Matt Walker, a stand-up comedian in the Los Angeles area, decided he deserved more recognition for his jokes on Twitter. His 140-character jokes and funny photoshopped pictures had garnered him thousands of followers on the website, but he still didn’t have any tangible evidence for his online success.
When a friend told him about the Shorty Awards, an event that honors the best short content on websites like Twitter and Youtube, he rallied his followers to help get him nominated for the #Comedy Award. They got the job done, and Walker was soon in New York City accepting the award on stage from The Daily Show correspondent Jason Jones.
Twitter may have helped Walker get a shiny trophy to go along with his thousands of online-fans, but the veteran comedian says the website does more than just bring him attention.
“I do find that writing jokes all the time makes writing material easier,” he said. “It’s sort of like batting practice if you’re playing baseball. That’s not exactly how to play the game, but it keeps you in shape to do it.”
Most comedians have not experienced the kind of success that Walker has had on Twitter, but that hasn’t stopped many from using the site to help their career. Whether it’s being used to write jokes like Walker, for business purposes, or even as a spark for creative ideas, it’s clear Twitter is becoming an important aspect of the comedy industry. As evidence of its growing involvement in the industry, Twitter even partnered with Comedy Central two weeks ago to hold an online comedy festival. The festival, entitled #ComedyFest, was the first of its kind, happening over a span of five days and featuring 68 comedians who hosted online events like “Vine Parties” and live-tweeting of Comedy Central shows and movies.
Walker says it’s crucial for a comedian to find the audience that will enjoy his or her work the most out of the site’s nearly 250 million users. For him, that meant utilizing the Twitter’s “trending topics,” an aggregate list of the most tweeted about subjects at a given time. Most of his jokes poke fun at these topics, which makes the audience who read them that much bigger.
“Because all these trending topics are geared around what teenagers like, I have become sort of a guy who’s known for making fun of teenage celebrities,” he said. “But that’s how people read what I say on Twitter, and that’s a good thing.”
Matt Wiegand performs stand-up in the Reno area and reluctantly joined Twitter two years ago. Although he doesn’t like to tweet, he says he recognizes the importance the website has when it comes to the business aspect of comedy.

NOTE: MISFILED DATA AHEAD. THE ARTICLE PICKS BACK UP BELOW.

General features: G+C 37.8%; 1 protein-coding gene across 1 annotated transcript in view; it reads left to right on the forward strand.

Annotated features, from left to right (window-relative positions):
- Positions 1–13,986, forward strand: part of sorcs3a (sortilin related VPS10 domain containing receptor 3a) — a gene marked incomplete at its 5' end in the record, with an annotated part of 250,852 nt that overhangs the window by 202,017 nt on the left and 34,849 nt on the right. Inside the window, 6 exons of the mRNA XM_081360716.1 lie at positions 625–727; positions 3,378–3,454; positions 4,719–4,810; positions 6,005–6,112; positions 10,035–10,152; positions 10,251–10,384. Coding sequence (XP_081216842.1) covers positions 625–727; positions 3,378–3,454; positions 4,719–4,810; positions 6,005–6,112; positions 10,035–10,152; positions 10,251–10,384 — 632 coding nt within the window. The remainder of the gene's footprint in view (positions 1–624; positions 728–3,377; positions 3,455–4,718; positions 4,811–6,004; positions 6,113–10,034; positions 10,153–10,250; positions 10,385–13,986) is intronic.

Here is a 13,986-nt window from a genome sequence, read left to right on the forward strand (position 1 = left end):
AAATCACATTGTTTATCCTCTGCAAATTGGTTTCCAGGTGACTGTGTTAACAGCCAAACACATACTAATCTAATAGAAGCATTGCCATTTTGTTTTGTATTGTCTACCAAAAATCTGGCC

“You have to main an online presence to be a comedian now-a-days,” he said. “Bookers will look at your Twitter account now. They only care about making money, and the more popular you are online, the more popular you’ll be for their club.”
Evan Rabalais, a stand-up based in Baton Rouge, doesn’t use Twitter in the same vein as Walker or Wiegand. Rather than using it as a business tool or writing witty jokes, he uses the site as inspiration for his on-stage act.
“Instead of a punchline, I’ll say ‘Hey, this is a weird thing I saw today,’ and a week later it will become a full joke,” he said. “I’m not really trying to do one-liners that will get re-tweeted a hundred times.”
While comedians like Rabalais are using Twitter to help bolster their on-stage act, they must remember that potential fans across the Internet are judging their work.
Coulter Cranston, a 21-year-old from Wichita, follows many comedians on Twitter, and he says a few good tweets could gain a comedian a new paying customer.
“I only follow comedians who tweet one-liners and things like that,” he said. “If a comedian is able to consistently make me laugh on Twitter, I’m probably way more likely to see them if the come around my area.”
Even though Walker has been able to win a social media award, attract more than 10,000 followers and even have his account verified by Twitter, his career on stage hasn’t quite taken off. While he waits for that to happen, he still relishes his online celebrity.
“I haven’t quite figured out how to monetize it yet, and I’m probably still two years off from doing that,” he said. “But still, people will come up to me after the show and say, ‘I love everything you do on Twitter, it’s really funny,’ and that is really cool to hear.”
For more on the influence the Internet is having on comedy, check out the infographic and video below.